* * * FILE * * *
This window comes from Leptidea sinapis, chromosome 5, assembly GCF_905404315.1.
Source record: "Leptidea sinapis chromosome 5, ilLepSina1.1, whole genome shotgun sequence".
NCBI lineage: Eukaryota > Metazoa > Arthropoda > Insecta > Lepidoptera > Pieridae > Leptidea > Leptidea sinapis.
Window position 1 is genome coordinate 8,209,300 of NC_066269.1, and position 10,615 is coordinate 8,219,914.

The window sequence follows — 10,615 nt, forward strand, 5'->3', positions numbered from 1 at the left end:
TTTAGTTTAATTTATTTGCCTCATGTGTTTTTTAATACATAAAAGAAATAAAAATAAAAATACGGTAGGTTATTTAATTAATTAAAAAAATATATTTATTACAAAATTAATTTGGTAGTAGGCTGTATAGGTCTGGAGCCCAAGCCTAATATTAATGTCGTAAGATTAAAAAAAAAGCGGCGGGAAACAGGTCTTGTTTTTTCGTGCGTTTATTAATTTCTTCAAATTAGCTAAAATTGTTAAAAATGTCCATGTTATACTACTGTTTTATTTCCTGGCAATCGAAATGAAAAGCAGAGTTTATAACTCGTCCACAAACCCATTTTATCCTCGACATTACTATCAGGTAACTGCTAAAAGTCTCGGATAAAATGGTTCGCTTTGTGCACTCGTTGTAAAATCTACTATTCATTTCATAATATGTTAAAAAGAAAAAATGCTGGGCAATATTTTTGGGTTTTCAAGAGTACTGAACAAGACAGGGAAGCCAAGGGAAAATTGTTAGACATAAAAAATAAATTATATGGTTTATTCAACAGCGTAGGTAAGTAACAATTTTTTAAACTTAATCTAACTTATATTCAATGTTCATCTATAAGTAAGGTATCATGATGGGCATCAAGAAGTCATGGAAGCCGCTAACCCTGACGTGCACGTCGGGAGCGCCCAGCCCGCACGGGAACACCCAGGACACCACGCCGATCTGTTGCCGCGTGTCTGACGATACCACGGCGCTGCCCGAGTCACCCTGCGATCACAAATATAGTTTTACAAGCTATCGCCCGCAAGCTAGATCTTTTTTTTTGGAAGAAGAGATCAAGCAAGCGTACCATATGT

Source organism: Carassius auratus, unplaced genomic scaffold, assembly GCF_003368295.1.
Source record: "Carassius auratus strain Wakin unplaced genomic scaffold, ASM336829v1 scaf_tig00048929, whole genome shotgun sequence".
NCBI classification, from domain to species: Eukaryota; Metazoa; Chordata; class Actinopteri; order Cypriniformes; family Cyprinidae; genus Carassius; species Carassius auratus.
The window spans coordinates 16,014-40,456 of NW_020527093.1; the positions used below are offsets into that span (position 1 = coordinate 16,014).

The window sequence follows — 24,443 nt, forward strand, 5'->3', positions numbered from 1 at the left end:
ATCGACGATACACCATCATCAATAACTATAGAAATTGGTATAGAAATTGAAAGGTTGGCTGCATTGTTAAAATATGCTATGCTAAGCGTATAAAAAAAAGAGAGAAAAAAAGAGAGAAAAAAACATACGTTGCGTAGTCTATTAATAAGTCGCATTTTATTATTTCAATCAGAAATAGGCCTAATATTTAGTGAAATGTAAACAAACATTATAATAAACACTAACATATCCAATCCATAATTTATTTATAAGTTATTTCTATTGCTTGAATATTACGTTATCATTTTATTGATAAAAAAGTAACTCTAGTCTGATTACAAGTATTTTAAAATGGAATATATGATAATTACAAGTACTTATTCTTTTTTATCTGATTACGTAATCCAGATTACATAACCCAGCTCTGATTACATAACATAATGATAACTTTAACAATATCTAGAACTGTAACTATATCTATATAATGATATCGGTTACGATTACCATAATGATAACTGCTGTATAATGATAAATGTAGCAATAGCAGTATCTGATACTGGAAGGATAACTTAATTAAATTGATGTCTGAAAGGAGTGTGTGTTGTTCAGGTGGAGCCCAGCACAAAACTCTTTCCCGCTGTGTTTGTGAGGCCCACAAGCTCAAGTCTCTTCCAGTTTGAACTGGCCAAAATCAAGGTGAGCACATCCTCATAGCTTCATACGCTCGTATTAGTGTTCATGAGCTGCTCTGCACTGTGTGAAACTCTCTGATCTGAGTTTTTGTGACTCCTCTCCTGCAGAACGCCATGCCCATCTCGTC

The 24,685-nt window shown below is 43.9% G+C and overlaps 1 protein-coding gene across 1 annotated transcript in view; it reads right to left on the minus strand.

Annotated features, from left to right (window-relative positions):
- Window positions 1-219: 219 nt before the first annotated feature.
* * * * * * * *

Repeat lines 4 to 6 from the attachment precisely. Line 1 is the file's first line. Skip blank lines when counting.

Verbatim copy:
Window position 1 is genome coordinate 8,209,300 of NC_066269.1, and position 10,615 is coordinate 8,219,914.

The window sequence follows — 10,615 nt, forward strand, 5'->3', positions numbered from 1 at the left end:
TTTAGTTTAATTTATTTGCCTCATGTGTTTTTTAATACATAAAAGAAATAAAAATAAAAATACGGTAGGTTATTTAATTAATTAAAAAAATATATTTATTACAAAATTAATTTGGTAGTAGGCTGTATAGGTCTGGAGCCCAAGCCTAATATTAATGTCGTAAGATTAAAAAAAAAGCGGCGGGAAACAGGTCTTGTTTTTTCGTGCGTTTATTAATTTCTTCAAATTAGCTAAAATTGTTAAAAATGTCCATGTTATACTACTGTTTTATTTCCTGGCAATCGAAATGAAAAGCAGAGTTTATAACTCGTCCACAAACCCATTTTATCCTCGACATTACTATCAGGTAACTGCTAAAAGTCTCGGATAAAATGGTTCGCTTTGTGCACTCGTTGTAAAATCTACTATTCATTTCATAATATGTTAAAAAGAAAAAATGCTGGGCAATATTTTTGGGTTTTCAAGAGTACTGAACAAGACAGGGAAGCCAAGGGAAAATTGTTAGACATAAAAAATAAATTATATGGTTTATTCAACAGCGTAGGTAAGTAACAATTTTTTAAACTTAATCTAACTTATATTCAATGTTCATCTATAAGTAAGGTATCATGATGGGCATCAAGAAGTCATGGAAGCCGCTAACCCTGACGTGCACGTCGGGAGCGCCCAGCCCGCACGGGAACACCCAGGACACCACGCCGATCTGTTGCCGCGTGTCTGACGATACCACGGCGCTGCCCGAGTCACCCTGCGATCACAAATATAGTTTTACAAGCTATCGCCCGCAAGCTAGATCTTTTTTTTTGGAAGAAGAGATCAAGCAAGCGTACCATATGT